South Asia and Beyond

U.S Cuts $1 Billion To Afghanistan, Calls Taliban Consistent

 U.S Cuts $1 Billion To Afghanistan, Calls Taliban Consistent

U.S. Secretary of State Mike Pompeo meets Afghan President Ashraf Ghani. Kabul. March 23, 2020 (Photo: Presidential Palace)

NEW DELHI: The U.S. has come down harshly on Afghan politicians after failing to end the political standoff between President Ashraf Ghani and his rival Abdullah Abdullah. At stake an immediate $1 billion cut in financial aid, the threat of doubling that next year, further aid reduction, reconsidering future donor pledges. For now, though, the U.S. is continuing its withdrawal of foreign troops according to the conditional timeline signed with the Taliban.

But the carrots are all there: A rollback of the cuts if the Afghan leaders form an inclusive government and take the peace process forward, and the Taliban continue to implement their part in the deal.

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The $1 billion cut came after seven hours of talks between Secretary of State Mike Pompeo, Afghan President Ashraf Ghani and Dr Abdullah Abdullah separately and together failed to get them agree on an inclusive government. The level of US frustration evident in the language of the American statement: deep regrets, disappointment, dishonour, leadership failure and direct threat to U.S national interests.

Dr Abdullah Abdullah meets Mike Pompeo at the Sapidar Palace, Kabul. March 23, 2020 (Photo Abdullah’s office)

Pompeo’s attempt at turning the clock back to 2014 has failed for now. U.S. Secretary of State John Kerry had then brokered a deal for a largely dysfunctional five-year National Unity Government between the two Afghan leaders. Six years later, there is an internationally recognised president and a self-proclaimed one who feels he can’t give in for a third time to international pressure. Recall that Dr Abdullah had also pulled out of a second round of polls with then President Hamid Karzai in 2009.

But, the U.S. hasn’t closed the door just yet. Speaking to the media, Pompeo said, “I think they (Afghan leaders) are beginning to realize that we are intent upon executing the outlines of both the joint declaration with the Afghan Government and the document that we signed with the Taliban. So, I’m hopeful in the days ahead we’ll begin this process which will begin with the prisoner release and lead to getting an inclusive team together at the negotiating table, which is, in the end, the Afghans sitting together.”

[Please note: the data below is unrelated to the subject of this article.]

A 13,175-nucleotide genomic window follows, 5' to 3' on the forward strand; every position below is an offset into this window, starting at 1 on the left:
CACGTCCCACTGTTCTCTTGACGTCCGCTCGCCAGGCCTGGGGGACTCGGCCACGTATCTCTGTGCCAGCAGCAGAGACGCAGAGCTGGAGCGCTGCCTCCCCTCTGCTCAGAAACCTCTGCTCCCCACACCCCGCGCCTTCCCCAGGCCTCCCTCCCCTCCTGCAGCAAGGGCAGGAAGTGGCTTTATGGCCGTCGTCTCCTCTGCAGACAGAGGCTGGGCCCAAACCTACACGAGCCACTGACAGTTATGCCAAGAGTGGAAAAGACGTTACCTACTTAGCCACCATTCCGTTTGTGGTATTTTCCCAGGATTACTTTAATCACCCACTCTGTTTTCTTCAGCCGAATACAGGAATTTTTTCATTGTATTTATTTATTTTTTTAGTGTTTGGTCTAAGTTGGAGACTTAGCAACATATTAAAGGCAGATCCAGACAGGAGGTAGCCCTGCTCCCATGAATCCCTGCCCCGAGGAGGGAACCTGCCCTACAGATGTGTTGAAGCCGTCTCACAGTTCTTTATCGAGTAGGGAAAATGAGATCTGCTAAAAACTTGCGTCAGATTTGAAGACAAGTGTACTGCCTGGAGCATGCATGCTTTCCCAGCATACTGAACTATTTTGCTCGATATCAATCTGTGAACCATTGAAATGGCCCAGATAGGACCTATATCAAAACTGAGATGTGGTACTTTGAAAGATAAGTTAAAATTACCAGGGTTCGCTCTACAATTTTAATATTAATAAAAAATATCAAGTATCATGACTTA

U.S. Special Envoy Zalmay Khalilzad and Taliban political deputy Mullah Baradar sign the Doha deal. February 29, 2020 (Photo U.S. State Department)

So the message sinks in, Mike Pompeo followed his failed summits in Kabul with a meeting with the Taliban deputy political head Mullah Baradar and others at the Udeid Air Force Base in Qatar. On being asked whether the Taliban are also acting inconsistently with the agreement that they made, he said, “No. They are committed to reducing violence; they have largely done that, and then they are working towards delivering their team to the ultimate negotiations.”

The Taliban in a statement said, “The two discussed implementation of the agreement and speedy prisoners release so that IAT can begin and Afghans can reach a permanent ceasefire and peace including a future political system.”

Those negotiations called Intra-Afghan talks (IAT) can’t take place till Ghani and Abdullah reach a political settlement, an inclusive Afghan team for talks is agreed on and the deadlock over a prisoner swap is hammered out. While attacks on international forces have stopped since the February 29 agreements, heavy clashes have taken place between Afghan security forces and the Taliban in 14 of the 34 provinces.

While fears and misgivings on what that future political system will be are palpable, for now America’s actions Secretary Pompeo says are aimed to continue to ” Cajole, to coach, and to incentivise all Afghans to sit at the table.”

Amitabh P. Revi

Russian language speaker and conflict journalist. Amitabh Revi has been there, done that—from the battlefields of Syria, Iraq and Afghanistan to sublime Russia, Australia and the United States. Along the way he's picked up the Dag Hammarskjöld Distinguished Journalist Fellowship, the Ramnath Goenka award for coverage of the Iraq War and RT's Khaled Alkhateb Award for his reporting from Palmyra, Syria.


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